The Reflation Rotation from Momentum to Valueo

I have noticed an apparent seachange in our leading SaaS stars, as many of you have, and noted that it appears to be a rotation of sorts. This article from Marketwatch seems to confirm;

https://www.marketwatch.com/story/its-reflation-thats-turnin…

Marketwatch notes; “There’s some value in value, again”

There is more to the article, but here are a couple of excerpts.

For much of this year, investors were trading as though the end of the business cycle was close at hand. Throughout this year, so-called momentum stocks were on fire. Now, investors are dumping those stocks in favor of value stocks. Ned Davis Research analysts suggest that’s due in part to markets “reflating.”

Many investors are likely familiar with the “value” proposition made famous by Warren Buffet and other investors: buy low, sell high. Momentum is a little less straightforward, but a very crude shorthand might be “buy high, sell higher.”

With that in mind, the reason investors have embraced momentum this year might be: if economic growth is already at full throttle and likely to downshift from here, it’s safer to stick with the big winners. But if something – say central bank easing – buys the expansion some extra innings, there might be more value in the value trade.

I recall the recession rhetoric picked up in July and peaked in August, with the inversion panic grabbing headlines. Now there appears to be some second thoughts about recession and even rising expectations that the US/China trade war maybe easing, so investors are apparently shopping for beaten up bargains.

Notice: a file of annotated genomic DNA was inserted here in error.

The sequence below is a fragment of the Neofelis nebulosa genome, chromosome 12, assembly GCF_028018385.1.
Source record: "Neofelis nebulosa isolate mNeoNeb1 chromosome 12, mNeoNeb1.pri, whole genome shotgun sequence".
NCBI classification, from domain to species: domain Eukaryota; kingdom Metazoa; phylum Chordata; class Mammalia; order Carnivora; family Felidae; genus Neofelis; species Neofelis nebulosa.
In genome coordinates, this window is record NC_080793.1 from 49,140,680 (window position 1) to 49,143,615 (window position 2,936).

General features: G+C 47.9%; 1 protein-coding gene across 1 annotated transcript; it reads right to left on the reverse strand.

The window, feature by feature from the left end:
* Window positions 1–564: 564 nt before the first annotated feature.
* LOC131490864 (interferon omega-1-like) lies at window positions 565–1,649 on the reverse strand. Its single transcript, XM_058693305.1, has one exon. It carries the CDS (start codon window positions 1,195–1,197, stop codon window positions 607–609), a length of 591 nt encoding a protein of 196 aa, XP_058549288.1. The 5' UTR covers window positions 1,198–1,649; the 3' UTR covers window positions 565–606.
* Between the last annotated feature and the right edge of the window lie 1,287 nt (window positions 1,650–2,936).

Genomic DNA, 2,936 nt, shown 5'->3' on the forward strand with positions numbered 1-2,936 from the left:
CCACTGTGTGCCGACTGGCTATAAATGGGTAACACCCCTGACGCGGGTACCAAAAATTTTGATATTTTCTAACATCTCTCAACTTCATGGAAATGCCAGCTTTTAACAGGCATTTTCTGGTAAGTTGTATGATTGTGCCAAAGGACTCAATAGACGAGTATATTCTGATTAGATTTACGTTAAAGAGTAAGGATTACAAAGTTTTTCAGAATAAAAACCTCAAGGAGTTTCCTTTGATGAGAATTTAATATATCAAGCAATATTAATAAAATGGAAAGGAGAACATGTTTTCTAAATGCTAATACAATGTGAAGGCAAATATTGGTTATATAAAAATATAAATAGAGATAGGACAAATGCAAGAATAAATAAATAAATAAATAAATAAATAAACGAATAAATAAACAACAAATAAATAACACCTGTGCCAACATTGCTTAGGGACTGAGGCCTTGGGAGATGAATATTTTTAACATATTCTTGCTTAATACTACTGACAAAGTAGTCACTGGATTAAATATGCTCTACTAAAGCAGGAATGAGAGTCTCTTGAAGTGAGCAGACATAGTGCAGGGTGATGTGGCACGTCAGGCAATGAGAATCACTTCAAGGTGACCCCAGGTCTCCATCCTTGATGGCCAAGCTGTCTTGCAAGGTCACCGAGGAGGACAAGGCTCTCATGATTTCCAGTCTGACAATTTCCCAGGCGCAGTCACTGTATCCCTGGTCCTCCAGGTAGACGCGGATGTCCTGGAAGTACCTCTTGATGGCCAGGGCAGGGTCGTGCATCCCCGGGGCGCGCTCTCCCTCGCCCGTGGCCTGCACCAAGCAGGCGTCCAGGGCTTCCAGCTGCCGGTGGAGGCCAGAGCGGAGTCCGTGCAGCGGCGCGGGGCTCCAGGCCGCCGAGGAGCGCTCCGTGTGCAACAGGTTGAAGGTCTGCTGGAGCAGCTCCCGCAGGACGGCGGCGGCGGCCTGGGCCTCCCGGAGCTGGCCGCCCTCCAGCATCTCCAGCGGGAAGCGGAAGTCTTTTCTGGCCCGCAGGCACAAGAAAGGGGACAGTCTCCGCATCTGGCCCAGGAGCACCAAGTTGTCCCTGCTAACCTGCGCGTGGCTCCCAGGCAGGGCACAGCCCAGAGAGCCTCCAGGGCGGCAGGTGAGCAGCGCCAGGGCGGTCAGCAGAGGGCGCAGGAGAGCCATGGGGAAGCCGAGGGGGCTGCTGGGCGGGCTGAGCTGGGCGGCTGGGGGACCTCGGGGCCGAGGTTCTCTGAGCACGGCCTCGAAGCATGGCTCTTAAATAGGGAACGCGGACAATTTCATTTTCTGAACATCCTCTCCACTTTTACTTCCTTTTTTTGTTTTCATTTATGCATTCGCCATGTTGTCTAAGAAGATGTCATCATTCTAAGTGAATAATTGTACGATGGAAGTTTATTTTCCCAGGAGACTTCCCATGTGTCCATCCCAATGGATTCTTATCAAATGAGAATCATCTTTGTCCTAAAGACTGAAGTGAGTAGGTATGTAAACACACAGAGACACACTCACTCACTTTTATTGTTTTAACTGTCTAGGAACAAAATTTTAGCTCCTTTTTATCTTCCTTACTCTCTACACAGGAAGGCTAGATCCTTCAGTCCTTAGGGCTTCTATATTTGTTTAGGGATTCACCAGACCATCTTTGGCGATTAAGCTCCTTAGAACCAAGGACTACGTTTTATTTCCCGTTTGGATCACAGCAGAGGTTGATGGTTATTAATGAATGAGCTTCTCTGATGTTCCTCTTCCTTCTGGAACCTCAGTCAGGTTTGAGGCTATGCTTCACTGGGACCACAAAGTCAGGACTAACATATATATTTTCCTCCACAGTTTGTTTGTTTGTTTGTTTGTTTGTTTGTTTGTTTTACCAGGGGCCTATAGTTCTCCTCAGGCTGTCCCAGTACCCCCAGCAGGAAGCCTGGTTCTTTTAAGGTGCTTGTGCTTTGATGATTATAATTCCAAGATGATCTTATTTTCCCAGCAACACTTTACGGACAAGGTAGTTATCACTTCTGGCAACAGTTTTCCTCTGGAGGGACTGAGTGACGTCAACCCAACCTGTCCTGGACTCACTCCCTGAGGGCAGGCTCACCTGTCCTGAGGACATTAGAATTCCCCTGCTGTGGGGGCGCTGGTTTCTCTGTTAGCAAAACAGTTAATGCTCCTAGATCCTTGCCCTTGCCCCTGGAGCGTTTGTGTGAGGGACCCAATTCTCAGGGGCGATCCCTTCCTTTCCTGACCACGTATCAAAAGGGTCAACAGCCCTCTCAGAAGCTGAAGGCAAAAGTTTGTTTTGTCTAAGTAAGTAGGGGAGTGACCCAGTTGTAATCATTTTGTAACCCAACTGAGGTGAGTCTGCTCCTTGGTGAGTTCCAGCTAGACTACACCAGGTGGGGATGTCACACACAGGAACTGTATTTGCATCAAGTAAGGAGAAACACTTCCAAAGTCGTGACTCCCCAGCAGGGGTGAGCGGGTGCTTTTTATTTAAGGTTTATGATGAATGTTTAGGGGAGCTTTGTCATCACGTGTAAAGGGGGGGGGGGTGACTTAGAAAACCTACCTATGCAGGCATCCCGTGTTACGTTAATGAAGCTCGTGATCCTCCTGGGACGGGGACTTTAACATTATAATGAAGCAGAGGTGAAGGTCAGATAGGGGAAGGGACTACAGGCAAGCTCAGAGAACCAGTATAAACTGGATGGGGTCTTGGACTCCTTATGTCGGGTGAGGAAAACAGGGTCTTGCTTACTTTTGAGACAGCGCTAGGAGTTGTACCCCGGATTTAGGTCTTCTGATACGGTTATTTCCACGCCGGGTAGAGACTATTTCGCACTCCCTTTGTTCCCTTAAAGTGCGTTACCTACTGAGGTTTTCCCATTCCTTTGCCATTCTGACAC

So basically, the fundamentals haven’t changed, just the investor psyche has shifted like the wind.

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Many investors are likely familiar with the “value” proposition made famous by Warren Buffet and other investors: buy low, sell high. Momentum is a little less straightforward, but a very crude shorthand might be “buy high, sell higher.”

That is often attributed to Warren Buffet, but what he actually said is:
“I will tell you how to become rich. Close the doors. Be fearful when others are greedy. Be greedy when others are fearful.”

If you’re interested in what else he has said, here’s a good article:

25 Best Warren Buffett Quotes
https://www.fool.com/investing/general/2014/09/28/25-best-wa…

Some of my favorites:
“The most important quality for an investor is temperament, not intellect. You need a temperament that neither derives great pleasure from being with the crowd or against the crowd.”

“In the short term, the market is a popularity contest. In the long term, the market is a weighing machine.”

“It’s far better to buy a wonderful company at a fair price than a fair company at a wonderful price.”

Enjoy,
Brian

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Hi Brian,

“In the short term, the market is a popularity contest. In the long term, the market is a weighing machine.”

Didn’t this saying come from Ben Graham? As I recall, in his book “The Intelligent Investor”, which was first published in 1949, Graham wrote:
“In the short run, the market is a voting machine but in the long run it is a weighing machine”.

I don’t know where Buffett’s variation came from exactly, but I believe it’s roots originated with Graham.

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I don’t know where Buffett’s variation came from exactly, but I believe it’s roots originated with Graham.

Warren Buffett was Ben Graham’s student…

Warren Buffett was one of Graham’s students at Columbia University (and the only one to have ever received an A in his class). Many other value investing legends, like Bill Ruane, Irving Kahn, and Walter Schloss, were also disciples of Benjamin Graham.

https://www.businessinsider.com/ben-grahams-value-investing-…

Denny Schlesinger

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Ah, I see. Makes sense.